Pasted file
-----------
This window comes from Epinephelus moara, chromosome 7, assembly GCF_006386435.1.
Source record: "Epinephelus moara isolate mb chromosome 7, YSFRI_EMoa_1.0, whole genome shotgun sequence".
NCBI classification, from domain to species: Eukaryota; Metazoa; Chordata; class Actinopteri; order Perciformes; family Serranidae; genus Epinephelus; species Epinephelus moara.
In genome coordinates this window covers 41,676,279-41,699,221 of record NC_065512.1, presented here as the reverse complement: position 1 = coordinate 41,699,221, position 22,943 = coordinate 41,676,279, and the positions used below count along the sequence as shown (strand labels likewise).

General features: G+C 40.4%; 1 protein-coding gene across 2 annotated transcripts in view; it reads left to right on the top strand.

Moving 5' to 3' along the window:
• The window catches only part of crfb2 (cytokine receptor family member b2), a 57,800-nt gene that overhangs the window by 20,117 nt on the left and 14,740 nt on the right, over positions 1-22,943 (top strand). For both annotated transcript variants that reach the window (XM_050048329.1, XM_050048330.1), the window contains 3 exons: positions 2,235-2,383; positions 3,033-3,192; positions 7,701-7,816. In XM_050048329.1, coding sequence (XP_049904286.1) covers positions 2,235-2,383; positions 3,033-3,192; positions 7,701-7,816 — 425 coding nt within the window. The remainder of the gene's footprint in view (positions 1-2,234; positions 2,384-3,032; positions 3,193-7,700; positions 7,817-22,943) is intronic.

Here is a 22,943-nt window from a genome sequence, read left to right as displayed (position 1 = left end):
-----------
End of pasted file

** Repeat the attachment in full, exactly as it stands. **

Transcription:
This window comes from Epinephelus moara, chromosome 7, assembly GCF_006386435.1.
Source record: "Epinephelus moara isolate mb chromosome 7, YSFRI_EMoa_1.0, whole genome shotgun sequence".
NCBI classification, from domain to species: Eukaryota; Metazoa; Chordata; class Actinopteri; order Perciformes; family Serranidae; genus Epinephelus; species Epinephelus moara.
In genome coordinates this window covers 41,676,279-41,699,221 of record NC_065512.1, presented here as the reverse complement: position 1 = coordinate 41,699,221, position 22,943 = coordinate 41,676,279, and the positions used below count along the sequence as shown (strand labels likewise).

General features: G+C 40.4%; 1 protein-coding gene across 2 annotated transcripts in view; it reads left to right on the top strand.

Moving 5' to 3' along the window:
• The window catches only part of crfb2 (cytokine receptor family member b2), a 57,800-nt gene that overhangs the window by 20,117 nt on the left and 14,740 nt on the right, over positions 1-22,943 (top strand). For both annotated transcript variants that reach the window (XM_050048329.1, XM_050048330.1), the window contains 3 exons: positions 2,235-2,383; positions 3,033-3,192; positions 7,701-7,816. In XM_050048329.1, coding sequence (XP_049904286.1) covers positions 2,235-2,383; positions 3,033-3,192; positions 7,701-7,816 — 425 coding nt within the window. The remainder of the gene's footprint in view (positions 1-2,234; positions 2,384-3,032; positions 3,193-7,700; positions 7,817-22,943) is intronic.

Here is a 22,943-nt window from a genome sequence, read left to right as displayed (position 1 = left end):